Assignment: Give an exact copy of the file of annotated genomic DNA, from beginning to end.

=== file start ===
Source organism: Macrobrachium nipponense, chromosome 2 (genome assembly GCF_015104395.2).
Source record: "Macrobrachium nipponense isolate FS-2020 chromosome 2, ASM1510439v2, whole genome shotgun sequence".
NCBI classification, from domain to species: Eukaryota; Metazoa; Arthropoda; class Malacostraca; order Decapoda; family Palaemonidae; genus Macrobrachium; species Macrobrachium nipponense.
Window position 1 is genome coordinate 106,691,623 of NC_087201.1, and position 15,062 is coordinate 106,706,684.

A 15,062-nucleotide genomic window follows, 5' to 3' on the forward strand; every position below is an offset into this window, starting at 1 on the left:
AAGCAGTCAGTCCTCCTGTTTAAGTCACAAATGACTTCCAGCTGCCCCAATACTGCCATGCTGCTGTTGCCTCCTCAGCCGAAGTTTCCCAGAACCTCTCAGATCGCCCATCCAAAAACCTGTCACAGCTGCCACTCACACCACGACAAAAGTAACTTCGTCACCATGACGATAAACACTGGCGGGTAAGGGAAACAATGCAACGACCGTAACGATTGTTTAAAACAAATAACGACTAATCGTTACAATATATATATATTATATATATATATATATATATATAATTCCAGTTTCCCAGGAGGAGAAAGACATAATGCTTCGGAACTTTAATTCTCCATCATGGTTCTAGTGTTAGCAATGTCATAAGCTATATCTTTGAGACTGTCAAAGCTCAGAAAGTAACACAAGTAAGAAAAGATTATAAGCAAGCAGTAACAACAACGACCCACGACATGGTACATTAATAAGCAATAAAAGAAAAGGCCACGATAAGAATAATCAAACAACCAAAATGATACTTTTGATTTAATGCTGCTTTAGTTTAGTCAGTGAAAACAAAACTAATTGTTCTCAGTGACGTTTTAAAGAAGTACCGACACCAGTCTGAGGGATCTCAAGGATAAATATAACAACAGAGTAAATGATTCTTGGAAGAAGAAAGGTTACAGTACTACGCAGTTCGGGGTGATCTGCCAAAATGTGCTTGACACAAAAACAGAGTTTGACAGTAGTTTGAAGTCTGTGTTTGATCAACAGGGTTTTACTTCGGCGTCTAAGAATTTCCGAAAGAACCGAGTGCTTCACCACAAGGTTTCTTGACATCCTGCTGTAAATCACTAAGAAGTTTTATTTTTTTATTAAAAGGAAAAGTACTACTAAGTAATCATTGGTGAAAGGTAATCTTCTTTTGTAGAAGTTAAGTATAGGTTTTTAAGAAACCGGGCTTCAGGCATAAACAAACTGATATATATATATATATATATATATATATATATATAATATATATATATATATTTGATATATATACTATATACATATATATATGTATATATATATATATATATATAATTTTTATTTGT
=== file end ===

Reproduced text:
Source organism: Macrobrachium nipponense, chromosome 2 (genome assembly GCF_015104395.2).
Source record: "Macrobrachium nipponense isolate FS-2020 chromosome 2, ASM1510439v2, whole genome shotgun sequence".
NCBI classification, from domain to species: Eukaryota; Metazoa; Arthropoda; class Malacostraca; order Decapoda; family Palaemonidae; genus Macrobrachium; species Macrobrachium nipponense.
Window position 1 is genome coordinate 106,691,623 of NC_087201.1, and position 15,062 is coordinate 106,706,684.

A 15,062-nucleotide genomic window follows, 5' to 3' on the forward strand; every position below is an offset into this window, starting at 1 on the left:
AAGCAGTCAGTCCTCCTGTTTAAGTCACAAATGACTTCCAGCTGCCCCAATACTGCCATGCTGCTGTTGCCTCCTCAGCCGAAGTTTCCCAGAACCTCTCAGATCGCCCATCCAAAAACCTGTCACAGCTGCCACTCACACCACGACAAAAGTAACTTCGTCACCATGACGATAAACACTGGCGGGTAAGGGAAACAATGCAACGACCGTAACGATTGTTTAAAACAAATAACGACTAATCGTTACAATATATATATATTATATATATATATATATATATATAATTCCAGTTTCCCAGGAGGAGAAAGACATAATGCTTCGGAACTTTAATTCTCCATCATGGTTCTAGTGTTAGCAATGTCATAAGCTATATCTTTGAGACTGTCAAAGCTCAGAAAGTAACACAAGTAAGAAAAGATTATAAGCAAGCAGTAACAACAACGACCCACGACATGGTACATTAATAAGCAATAAAAGAAAAGGCCACGATAAGAATAATCAAACAACCAAAATGATACTTTTGATTTAATGCTGCTTTAGTTTAGTCAGTGAAAACAAAACTAATTGTTCTCAGTGACGTTTTAAAGAAGTACCGACACCAGTCTGAGGGATCTCAAGGATAAATATAACAACAGAGTAAATGATTCTTGGAAGAAGAAAGGTTACAGTACTACGCAGTTCGGGGTGATCTGCCAAAATGTGCTTGACACAAAAACAGAGTTTGACAGTAGTTTGAAGTCTGTGTTTGATCAACAGGGTTTTACTTCGGCGTCTAAGAATTTCCGAAAGAACCGAGTGCTTCACCACAAGGTTTCTTGACATCCTGCTGTAAATCACTAAGAAGTTTTATTTTTTTATTAAAAGGAAAAGTACTACTAAGTAATCATTGGTGAAAGGTAATCTTCTTTTGTAGAAGTTAAGTATAGGTTTTTAAGAAACCGGGCTTCAGGCATAAACAAACTGATATATATATATATATATATATATATATATATATAATATATATATATATATTTGATATATATACTATATACATATATATATGTATATATATATATATATATATAATTTTTATTTGT